The latest iteration of the Zephyrus may just be my favourite. The ROG Zephyrus S GX502GW doesn't dazzle with a non-traditional keyboard and digital number pad, but that's perfectly okay. It's understated and tasteful design holds great appeal for me, and I enjoy the soft-touch matte surface and simple lines that make up its chassis.
It's also packing some great hardware under the hood, including a GeForce RTX 2070 Max-P and a generous 1TB SSD. However, the best thing about it may be the fact that it packs all that in a body that is as slim and light as any Max-Q laptop out there. Sure, battery life does take a hit from the lack of Max-Q optimisations, but it's a small price to pay for so much performance potential in a portable package. In fact, this is to my knowledge the only such laptop you can buy right now.
However, that brings me to the biggest flaw of the notebook. It holds so much potential and could be blazing fast, except that it isn't, all because ASUS has opted to go with a single-channel memory configuration. Yes, I know I could easily pop the bottom off and install a second 16GB stick to get 32GB of memory. But I don't want to have to do that. What's more, bumping up the memory to a 2x16GB configuration would simply make the laptop perform as it should, and you're not going to get better gaming performance from the whopping 32GB of system memory.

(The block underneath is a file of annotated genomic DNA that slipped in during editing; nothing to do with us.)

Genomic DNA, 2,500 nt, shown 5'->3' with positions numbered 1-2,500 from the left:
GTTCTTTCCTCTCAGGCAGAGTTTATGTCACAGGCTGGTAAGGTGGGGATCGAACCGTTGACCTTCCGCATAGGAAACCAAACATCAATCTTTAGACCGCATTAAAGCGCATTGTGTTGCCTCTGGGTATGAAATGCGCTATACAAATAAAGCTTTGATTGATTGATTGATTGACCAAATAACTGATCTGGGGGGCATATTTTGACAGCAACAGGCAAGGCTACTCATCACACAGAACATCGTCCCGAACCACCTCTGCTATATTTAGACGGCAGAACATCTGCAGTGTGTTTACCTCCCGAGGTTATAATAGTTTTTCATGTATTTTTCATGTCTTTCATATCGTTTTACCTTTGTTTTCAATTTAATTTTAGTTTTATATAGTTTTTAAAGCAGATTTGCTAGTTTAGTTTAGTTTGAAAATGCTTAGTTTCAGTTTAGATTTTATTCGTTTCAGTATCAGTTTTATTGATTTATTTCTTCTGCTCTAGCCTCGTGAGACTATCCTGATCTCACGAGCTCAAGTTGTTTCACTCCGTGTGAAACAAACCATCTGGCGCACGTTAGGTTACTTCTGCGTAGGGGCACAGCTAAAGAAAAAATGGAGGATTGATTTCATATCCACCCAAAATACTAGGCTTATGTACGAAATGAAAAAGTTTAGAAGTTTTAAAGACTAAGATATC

If I'm paying S$3,998 for this laptop, I really shouldn't have to pony up extra to get it running properly. This may be a memory management issue that is no fault of ASUS, but the Zephyrus S is a premium laptop, and it should offer top-notch performance right out of the box. These memory shenanigans might have been somewhat acceptable on the mid-range models, but nobody expects this from a flagship model like the Zephyrus S.
Having said that, I also feel like the Zephyrus S is too good a laptop in other aspects to pass on just because it has one memory stick. If you're comfortable with performing your own upgrades and want a portable speedster of a laptop for work and play, this is definitely still worth a look.